War of the Rebellion: Serial 023 Page 0816 KY., M. AND E. TENN., N. ALA., AND SW. VA. Chapter XXVIII.

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Lexington, Ky., September 12, 1862.

Colonel JOHN S. SCOTT,

Commanding Cavalry Brigade, Lebanon, Ky.:

COLONEL: The commanding general instructs me to acknowledge the receipt of your communication of the 11th instant, inclosing your report* of the engagement of August 30. He desires to be informed whether the bridge near Rolling Fork, which you speak of destroying, is on the Nashville or the Lebanon Railroad. The object to be accomplished in destroying the bridges is to retard General Buell's advance. It is not necessary to destroy them except where they would be used by him. General Bragg's advance must be near Green River. Should you ascertain positively that he is ahead of General Buell the roads along which his columns would pass should be left untouched. The general heartily approves of your proclamation to the Home Guards. He also again urges the importance of your keeping him constantly informed of the enemy's movements.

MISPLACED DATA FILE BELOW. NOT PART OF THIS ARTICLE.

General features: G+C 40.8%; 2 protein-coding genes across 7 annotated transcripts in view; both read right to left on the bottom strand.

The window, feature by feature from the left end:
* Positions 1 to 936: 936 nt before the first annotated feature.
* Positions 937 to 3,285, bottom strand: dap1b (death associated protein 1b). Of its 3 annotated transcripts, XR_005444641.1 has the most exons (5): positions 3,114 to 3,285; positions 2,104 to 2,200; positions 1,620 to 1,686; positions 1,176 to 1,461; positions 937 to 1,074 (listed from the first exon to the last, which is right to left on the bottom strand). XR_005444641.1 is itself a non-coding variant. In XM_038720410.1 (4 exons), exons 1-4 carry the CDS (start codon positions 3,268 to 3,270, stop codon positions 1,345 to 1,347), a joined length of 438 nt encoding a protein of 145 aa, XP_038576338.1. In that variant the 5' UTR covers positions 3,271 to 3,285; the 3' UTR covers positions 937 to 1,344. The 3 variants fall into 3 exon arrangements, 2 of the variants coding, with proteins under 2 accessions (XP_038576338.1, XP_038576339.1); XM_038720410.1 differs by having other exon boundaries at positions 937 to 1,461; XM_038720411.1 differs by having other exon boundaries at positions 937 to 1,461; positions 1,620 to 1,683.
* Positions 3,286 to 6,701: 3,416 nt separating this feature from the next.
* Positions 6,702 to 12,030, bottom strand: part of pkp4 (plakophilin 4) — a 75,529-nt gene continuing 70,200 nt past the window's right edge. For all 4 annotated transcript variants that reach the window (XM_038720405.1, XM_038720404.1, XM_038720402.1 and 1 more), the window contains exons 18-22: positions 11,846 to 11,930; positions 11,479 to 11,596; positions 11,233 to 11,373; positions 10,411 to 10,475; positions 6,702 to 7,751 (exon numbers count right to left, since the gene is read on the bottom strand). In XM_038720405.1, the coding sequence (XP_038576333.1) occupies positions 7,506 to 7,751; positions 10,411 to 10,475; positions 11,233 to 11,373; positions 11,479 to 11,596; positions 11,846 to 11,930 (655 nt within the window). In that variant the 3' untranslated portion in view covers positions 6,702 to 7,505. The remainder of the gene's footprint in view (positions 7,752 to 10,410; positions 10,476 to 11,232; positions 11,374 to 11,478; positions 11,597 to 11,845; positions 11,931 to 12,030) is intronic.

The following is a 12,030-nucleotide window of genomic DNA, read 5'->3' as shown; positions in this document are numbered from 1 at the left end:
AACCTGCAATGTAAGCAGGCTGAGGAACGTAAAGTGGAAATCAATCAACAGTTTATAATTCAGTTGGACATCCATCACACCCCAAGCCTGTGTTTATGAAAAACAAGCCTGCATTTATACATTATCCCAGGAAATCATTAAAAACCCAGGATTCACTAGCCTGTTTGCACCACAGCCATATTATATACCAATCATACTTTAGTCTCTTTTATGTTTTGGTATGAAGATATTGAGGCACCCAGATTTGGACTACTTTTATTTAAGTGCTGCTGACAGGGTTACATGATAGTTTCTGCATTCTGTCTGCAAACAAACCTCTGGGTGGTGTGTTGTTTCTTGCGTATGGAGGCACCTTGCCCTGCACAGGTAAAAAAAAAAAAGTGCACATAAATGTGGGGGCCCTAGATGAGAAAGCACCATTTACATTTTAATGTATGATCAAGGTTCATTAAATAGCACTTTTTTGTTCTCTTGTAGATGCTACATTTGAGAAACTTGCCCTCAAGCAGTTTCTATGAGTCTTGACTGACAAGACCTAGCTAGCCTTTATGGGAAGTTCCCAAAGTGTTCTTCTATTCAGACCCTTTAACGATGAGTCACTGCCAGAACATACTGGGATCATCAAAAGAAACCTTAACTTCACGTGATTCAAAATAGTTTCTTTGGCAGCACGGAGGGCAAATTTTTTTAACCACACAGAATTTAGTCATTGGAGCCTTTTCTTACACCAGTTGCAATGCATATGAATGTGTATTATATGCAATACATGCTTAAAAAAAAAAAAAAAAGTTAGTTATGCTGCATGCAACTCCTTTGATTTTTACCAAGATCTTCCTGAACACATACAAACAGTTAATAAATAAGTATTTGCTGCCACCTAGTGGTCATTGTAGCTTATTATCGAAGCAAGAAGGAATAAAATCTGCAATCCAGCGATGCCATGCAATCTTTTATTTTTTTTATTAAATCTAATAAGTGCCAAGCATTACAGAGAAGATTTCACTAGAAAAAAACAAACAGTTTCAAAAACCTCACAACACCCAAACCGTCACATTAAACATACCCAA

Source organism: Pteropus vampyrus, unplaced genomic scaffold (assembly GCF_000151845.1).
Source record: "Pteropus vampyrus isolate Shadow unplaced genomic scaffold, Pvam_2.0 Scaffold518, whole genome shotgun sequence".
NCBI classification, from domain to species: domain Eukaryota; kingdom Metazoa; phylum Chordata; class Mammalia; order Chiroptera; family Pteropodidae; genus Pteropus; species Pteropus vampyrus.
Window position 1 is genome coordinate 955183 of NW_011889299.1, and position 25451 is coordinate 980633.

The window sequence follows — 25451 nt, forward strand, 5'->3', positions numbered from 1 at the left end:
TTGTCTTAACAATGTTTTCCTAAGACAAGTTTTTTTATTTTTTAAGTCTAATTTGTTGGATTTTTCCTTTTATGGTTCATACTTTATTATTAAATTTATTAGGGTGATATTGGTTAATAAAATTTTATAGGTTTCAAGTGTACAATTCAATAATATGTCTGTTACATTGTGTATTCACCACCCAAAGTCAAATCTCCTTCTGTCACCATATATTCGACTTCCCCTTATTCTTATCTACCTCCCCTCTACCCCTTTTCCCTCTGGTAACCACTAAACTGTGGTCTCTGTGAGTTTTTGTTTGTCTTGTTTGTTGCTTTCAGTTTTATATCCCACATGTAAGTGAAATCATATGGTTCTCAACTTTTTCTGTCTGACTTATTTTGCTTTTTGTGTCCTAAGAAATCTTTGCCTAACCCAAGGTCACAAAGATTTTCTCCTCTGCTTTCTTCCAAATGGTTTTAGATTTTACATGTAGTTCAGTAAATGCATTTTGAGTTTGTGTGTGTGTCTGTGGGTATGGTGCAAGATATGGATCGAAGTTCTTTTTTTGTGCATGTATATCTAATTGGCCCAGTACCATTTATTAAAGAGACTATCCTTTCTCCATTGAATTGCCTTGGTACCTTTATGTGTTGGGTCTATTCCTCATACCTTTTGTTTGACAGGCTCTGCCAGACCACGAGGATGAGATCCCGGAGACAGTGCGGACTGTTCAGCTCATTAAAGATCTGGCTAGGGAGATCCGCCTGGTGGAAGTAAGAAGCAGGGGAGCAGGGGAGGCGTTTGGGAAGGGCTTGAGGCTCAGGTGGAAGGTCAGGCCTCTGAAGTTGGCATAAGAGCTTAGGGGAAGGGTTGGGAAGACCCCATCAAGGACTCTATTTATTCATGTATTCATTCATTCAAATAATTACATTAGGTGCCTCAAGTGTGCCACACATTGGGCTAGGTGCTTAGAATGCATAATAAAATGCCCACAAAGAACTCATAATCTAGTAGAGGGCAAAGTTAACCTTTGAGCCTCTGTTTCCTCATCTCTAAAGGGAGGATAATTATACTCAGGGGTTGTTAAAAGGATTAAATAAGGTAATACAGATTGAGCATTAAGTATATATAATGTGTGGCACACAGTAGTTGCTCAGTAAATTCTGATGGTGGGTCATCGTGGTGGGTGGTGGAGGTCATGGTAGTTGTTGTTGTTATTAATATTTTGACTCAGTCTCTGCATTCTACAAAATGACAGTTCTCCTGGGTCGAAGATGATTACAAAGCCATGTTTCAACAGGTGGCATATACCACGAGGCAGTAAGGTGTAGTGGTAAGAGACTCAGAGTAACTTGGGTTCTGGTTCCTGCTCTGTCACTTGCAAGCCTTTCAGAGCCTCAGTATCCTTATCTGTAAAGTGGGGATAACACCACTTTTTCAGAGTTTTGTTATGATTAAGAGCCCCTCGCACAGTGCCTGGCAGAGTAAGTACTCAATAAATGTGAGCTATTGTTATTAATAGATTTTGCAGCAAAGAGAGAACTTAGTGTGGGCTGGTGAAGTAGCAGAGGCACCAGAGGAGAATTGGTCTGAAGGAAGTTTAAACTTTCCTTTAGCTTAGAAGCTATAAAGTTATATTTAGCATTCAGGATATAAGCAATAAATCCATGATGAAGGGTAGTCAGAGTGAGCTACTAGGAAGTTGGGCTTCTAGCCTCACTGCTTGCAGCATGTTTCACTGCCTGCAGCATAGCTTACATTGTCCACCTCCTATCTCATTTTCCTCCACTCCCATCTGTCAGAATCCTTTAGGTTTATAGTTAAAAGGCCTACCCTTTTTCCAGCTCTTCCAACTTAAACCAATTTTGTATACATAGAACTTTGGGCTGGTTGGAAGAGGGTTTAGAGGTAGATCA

I am, sir, your obedient servant,


Lieutentant and Acting Aide-de-Camp.


Camp on Beaver Creek, near Glasgow, Ky., September 12, 1862.

Brigadier General JAMES R. CHALMERS,

Commanding Brigade, &c.:

GENERAL: You will proceed at the earliest practicable moment to move your command to Cave City, on the Nashville and Louisville Railroad, which road you will take possession of (with the telegraph office at that point) and hold in such manner as will insure the capture of all trains which may arrive. You will if possible prevent the escape of any and all persons within the vicinity, that no information may be conveyed to the enemy of your movement. No unnecessary damage should be done to the road or rolling stock, as both may become of importance to ourselves. As it is understood that the trains run very irregularly, and as our presence here must soon be known, it is of the very utmost importance that not an instant should be lost, but that you should proceed by a forced march to your destination. Your baggage train, &c., can follow you more leisurely and not impede your troops on the march. General Duncan has been ordered to proceed at once to Proctor's Station, on the same road, 8 miles beyond you, or toward Nashville. There is also a good pike road connecting your respective positions by which you can communicate one with the other, and he has instructions promptly to advise you should he be threatened by a very superior force. You will communicate to these headquarters anything you may deem of importance. The two brigades here will be kept in readiness to proceed to your support should you require it. Your being without cavalry will necessitate your requiring great vigilance of your pickets and other guards.

I am, general, very truly, yours, &c.,


Major-General, Commanding.


* See Part I, p.938.